Many water infrastructure systems in the United States are near the end of their intended designed lives, and municipalities around the nation are faced with finding funds to repair or replace these systems. As this is a costly endeavor, municipalities are developing future system repair and replacement plans with help from geographical information systems (GIS) and engineers. GIS-based data, expert engineering analysis, information gathering, and maintenance efforts from municipalities are making sure communities can make system repairs or upgrades at the right time and in the right place by properly allocating available funds.
The first step to future system repair and replacement planning is gathering information about existing water and sewer infrastructure. Municipalities obtain CCTV data, survey structures, and create GIS databases, but putting this existing GIS data to use and looking at the entire water infrastructure is like building a puzzle; one must first have all puzzle pieces and then each piece must be placed in the proper spot to complete the puzzle.
What Is GIS and Why Is It a Good Tool?
GIS is an information system that integrates various types of data. It can be edited, analyzed, and shared. As a result, a GIS system is a living document, accessible by an entire staff, and continually updated as field information becomes available.
Municipalities can use a GIS system to capture an enormous amount of usable data, with benefits such as:
- Automated cost estimating for planning purposes;
- Geo-referenced data, such as complaints and sewer deficiency ratings, that help identify system problem areas;
- Links to multiple datasets. For example, clicking on a manhole and having access to upstream and downstream sewer video as well as the manhole inspection report; and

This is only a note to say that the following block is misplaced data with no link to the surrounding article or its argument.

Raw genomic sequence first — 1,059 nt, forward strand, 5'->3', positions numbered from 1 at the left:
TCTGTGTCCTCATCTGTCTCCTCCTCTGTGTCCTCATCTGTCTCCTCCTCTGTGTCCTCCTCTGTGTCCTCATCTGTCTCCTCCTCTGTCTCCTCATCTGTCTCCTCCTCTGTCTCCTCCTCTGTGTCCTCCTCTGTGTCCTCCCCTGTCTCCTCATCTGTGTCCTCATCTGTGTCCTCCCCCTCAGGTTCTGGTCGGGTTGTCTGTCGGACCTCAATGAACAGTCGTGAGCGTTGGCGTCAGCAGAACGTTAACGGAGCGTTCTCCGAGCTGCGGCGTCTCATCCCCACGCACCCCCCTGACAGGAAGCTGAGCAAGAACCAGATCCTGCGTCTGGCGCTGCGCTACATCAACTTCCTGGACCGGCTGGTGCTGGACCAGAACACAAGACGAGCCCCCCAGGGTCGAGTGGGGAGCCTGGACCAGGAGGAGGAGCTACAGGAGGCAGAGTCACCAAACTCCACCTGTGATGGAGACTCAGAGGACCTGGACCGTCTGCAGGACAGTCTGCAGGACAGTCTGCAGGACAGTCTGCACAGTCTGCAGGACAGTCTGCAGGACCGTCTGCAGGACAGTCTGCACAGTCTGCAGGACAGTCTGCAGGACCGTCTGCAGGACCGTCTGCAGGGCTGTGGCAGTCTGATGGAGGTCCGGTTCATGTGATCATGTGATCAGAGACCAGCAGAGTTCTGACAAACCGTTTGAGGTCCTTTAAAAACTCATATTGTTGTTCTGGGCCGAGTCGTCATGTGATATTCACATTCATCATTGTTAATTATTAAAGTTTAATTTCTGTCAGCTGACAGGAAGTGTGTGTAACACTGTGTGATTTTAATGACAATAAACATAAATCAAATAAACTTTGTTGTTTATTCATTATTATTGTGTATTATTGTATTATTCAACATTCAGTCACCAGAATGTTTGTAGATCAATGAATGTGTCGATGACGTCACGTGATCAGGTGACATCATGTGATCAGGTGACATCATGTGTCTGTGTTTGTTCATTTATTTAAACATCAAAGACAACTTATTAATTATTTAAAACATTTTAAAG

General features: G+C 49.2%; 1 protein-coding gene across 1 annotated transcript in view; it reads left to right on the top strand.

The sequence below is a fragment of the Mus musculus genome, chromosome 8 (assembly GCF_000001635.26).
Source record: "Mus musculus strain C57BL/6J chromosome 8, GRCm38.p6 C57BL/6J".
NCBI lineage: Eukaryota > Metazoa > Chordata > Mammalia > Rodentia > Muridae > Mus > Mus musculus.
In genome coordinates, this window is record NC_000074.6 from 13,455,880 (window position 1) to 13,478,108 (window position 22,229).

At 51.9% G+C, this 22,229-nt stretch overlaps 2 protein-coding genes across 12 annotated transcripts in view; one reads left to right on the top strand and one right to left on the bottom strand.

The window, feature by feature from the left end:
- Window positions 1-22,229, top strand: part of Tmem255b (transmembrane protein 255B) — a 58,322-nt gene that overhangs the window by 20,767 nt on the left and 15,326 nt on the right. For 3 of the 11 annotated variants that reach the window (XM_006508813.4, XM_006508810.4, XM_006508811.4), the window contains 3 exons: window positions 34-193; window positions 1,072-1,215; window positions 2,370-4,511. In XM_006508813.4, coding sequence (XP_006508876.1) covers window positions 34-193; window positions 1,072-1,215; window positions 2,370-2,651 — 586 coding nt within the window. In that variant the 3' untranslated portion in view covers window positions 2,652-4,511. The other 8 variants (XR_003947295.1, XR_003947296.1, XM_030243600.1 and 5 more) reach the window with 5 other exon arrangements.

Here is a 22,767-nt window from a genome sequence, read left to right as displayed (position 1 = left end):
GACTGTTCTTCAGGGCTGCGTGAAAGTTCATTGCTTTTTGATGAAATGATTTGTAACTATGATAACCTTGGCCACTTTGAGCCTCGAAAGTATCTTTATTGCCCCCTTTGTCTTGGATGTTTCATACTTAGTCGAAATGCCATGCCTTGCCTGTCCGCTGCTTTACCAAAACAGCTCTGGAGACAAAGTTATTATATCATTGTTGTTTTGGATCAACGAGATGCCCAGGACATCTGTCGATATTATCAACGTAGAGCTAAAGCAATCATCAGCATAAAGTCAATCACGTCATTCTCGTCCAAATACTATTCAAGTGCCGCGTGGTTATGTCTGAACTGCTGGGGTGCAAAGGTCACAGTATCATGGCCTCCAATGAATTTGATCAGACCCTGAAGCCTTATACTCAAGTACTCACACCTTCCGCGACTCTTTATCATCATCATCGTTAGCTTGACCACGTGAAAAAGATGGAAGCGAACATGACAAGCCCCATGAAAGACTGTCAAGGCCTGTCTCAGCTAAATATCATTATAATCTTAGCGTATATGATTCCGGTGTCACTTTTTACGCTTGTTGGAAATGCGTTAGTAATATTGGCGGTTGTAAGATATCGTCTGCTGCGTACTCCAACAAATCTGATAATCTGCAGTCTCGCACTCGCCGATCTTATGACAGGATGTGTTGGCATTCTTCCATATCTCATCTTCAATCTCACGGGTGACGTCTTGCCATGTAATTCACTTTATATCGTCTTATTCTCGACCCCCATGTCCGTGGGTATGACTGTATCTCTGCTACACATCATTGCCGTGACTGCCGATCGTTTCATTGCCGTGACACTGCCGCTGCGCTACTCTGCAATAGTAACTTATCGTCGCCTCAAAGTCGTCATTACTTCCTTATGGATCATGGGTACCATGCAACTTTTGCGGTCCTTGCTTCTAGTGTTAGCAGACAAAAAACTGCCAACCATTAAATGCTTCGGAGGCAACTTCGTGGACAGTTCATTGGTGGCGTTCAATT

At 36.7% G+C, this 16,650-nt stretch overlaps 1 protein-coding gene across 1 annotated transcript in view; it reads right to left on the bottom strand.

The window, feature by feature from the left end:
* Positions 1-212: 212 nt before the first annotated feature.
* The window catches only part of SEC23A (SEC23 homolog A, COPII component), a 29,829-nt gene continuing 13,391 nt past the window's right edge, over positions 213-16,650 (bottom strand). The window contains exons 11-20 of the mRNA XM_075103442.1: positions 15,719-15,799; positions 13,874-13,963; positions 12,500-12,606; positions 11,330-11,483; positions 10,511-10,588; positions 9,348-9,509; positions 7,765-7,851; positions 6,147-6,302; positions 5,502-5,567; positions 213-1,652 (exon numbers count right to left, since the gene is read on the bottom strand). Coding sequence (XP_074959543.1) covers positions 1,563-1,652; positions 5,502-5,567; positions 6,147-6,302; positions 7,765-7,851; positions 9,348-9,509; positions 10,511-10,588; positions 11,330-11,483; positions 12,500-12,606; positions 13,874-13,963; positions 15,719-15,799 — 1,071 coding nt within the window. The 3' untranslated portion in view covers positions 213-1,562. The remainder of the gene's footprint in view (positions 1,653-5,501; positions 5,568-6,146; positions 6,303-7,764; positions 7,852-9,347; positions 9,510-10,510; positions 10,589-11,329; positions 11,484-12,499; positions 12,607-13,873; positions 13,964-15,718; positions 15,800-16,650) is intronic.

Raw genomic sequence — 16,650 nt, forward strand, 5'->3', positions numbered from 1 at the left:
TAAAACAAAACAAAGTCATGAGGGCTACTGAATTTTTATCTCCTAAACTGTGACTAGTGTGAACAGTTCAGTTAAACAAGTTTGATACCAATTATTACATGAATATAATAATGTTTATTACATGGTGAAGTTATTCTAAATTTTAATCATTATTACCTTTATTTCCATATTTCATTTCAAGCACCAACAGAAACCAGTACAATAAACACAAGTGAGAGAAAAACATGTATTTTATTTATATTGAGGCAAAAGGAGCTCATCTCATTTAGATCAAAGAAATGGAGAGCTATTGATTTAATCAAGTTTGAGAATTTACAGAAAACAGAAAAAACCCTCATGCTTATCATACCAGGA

- Geo-referenced storage of all infrastructure information in one spot. Record plans, complaints, tap records, CCTV data, etc. are all stored within GIS and not in various places throughout an office.
GIS links existing information to future decision making. With access to all records at your fingertips, it is easier to determine what information you have and what information you still need to make a decision.
GIS also aids in developing a risk assessment plan. Risk assessment plans may measure or examine:
- How much risk a municipality can assume regarding possible infrastructure failure;
- How critical individual sewers and waterlines are;
- The likelihood of infrastructure failure and the consequences if it does fail;
- The importance of determining infrastructure thresholds and comparing it to the amount of risk a municipality is willing to assume; and
- The point at which a sewer in fair condition but with a high consequence of failure should be repaired and how it compares to a damaged sewer with a low consequence of failure.
To supply communities with adequate, cost-efficient water and sewer services, municipalities must look at all of the pieces of the water and wastewater infrastructure puzzle. GIS makes finding each puzzle piece much easier, and the judgment of seasoned engineers helps place puzzle pieces into their correct positions